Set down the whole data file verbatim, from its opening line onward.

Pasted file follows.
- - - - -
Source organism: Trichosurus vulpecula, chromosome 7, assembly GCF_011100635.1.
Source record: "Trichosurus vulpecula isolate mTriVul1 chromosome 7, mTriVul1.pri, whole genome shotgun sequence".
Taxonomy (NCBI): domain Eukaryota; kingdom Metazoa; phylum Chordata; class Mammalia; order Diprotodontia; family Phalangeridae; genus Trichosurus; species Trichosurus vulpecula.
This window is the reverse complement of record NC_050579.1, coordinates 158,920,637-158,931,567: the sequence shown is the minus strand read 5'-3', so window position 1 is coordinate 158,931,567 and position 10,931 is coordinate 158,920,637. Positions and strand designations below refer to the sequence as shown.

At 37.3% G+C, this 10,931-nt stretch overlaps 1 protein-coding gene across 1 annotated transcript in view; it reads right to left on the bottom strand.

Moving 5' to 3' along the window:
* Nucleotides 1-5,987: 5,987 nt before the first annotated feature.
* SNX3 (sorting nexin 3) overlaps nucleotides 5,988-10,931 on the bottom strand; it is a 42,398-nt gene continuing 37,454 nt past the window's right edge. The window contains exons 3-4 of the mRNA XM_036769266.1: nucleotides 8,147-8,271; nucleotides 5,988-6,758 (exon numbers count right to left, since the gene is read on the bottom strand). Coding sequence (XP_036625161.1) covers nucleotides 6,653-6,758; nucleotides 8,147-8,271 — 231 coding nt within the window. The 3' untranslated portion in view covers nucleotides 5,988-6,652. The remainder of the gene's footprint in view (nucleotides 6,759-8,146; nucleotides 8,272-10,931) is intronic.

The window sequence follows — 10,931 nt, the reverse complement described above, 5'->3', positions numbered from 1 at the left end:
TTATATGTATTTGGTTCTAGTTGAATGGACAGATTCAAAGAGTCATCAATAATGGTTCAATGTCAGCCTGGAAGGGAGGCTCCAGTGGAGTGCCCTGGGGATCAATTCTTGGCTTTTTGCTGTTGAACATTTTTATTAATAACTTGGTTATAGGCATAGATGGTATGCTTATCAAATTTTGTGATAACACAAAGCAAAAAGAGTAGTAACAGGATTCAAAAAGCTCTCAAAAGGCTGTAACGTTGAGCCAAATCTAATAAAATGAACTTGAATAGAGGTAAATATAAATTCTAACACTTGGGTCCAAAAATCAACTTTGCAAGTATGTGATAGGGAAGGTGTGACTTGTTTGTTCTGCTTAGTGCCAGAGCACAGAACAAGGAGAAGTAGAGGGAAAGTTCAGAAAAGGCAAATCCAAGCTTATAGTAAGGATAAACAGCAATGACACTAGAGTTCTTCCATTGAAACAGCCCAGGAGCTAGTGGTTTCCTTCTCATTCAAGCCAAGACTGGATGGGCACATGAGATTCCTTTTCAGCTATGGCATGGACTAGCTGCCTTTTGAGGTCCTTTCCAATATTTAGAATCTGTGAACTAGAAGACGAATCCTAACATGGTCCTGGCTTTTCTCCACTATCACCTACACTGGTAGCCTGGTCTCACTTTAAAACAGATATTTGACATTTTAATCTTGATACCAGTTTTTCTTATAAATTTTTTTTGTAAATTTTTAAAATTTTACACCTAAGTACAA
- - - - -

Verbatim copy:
Source organism: Trichosurus vulpecula, chromosome 7, assembly GCF_011100635.1.
Source record: "Trichosurus vulpecula isolate mTriVul1 chromosome 7, mTriVul1.pri, whole genome shotgun sequence".
Taxonomy (NCBI): domain Eukaryota; kingdom Metazoa; phylum Chordata; class Mammalia; order Diprotodontia; family Phalangeridae; genus Trichosurus; species Trichosurus vulpecula.
This window is the reverse complement of record NC_050579.1, coordinates 158,920,637-158,931,567: the sequence shown is the minus strand read 5'-3', so window position 1 is coordinate 158,931,567 and position 10,931 is coordinate 158,920,637. Positions and strand designations below refer to the sequence as shown.

At 37.3% G+C, this 10,931-nt stretch overlaps 1 protein-coding gene across 1 annotated transcript in view; it reads right to left on the bottom strand.

Moving 5' to 3' along the window:
* Nucleotides 1-5,987: 5,987 nt before the first annotated feature.
* SNX3 (sorting nexin 3) overlaps nucleotides 5,988-10,931 on the bottom strand; it is a 42,398-nt gene continuing 37,454 nt past the window's right edge. The window contains exons 3-4 of the mRNA XM_036769266.1: nucleotides 8,147-8,271; nucleotides 5,988-6,758 (exon numbers count right to left, since the gene is read on the bottom strand). Coding sequence (XP_036625161.1) covers nucleotides 6,653-6,758; nucleotides 8,147-8,271 — 231 coding nt within the window. The 3' untranslated portion in view covers nucleotides 5,988-6,652. The remainder of the gene's footprint in view (nucleotides 6,759-8,146; nucleotides 8,272-10,931) is intronic.

The window sequence follows — 10,931 nt, the reverse complement described above, 5'->3', positions numbered from 1 at the left end:
TTATATGTATTTGGTTCTAGTTGAATGGACAGATTCAAAGAGTCATCAATAATGGTTCAATGTCAGCCTGGAAGGGAGGCTCCAGTGGAGTGCCCTGGGGATCAATTCTTGGCTTTTTGCTGTTGAACATTTTTATTAATAACTTGGTTATAGGCATAGATGGTATGCTTATCAAATTTTGTGATAACACAAAGCAAAAAGAGTAGTAACAGGATTCAAAAAGCTCTCAAAAGGCTGTAACGTTGAGCCAAATCTAATAAAATGAACTTGAATAGAGGTAAATATAAATTCTAACACTTGGGTCCAAAAATCAACTTTGCAAGTATGTGATAGGGAAGGTGTGACTTGTTTGTTCTGCTTAGTGCCAGAGCACAGAACAAGGAGAAGTAGAGGGAAAGTTCAGAAAAGGCAAATCCAAGCTTATAGTAAGGATAAACAGCAATGACACTAGAGTTCTTCCATTGAAACAGCCCAGGAGCTAGTGGTTTCCTTCTCATTCAAGCCAAGACTGGATGGGCACATGAGATTCCTTTTCAGCTATGGCATGGACTAGCTGCCTTTTGAGGTCCTTTCCAATATTTAGAATCTGTGAACTAGAAGACGAATCCTAACATGGTCCTGGCTTTTCTCCACTATCACCTACACTGGTAGCCTGGTCTCACTTTAAAACAGATATTTGACATTTTAATCTTGATACCAGTTTTTCTTATAAATTTTTTTTGTAAATTTTTAAAATTTTACACCTAAGTACAA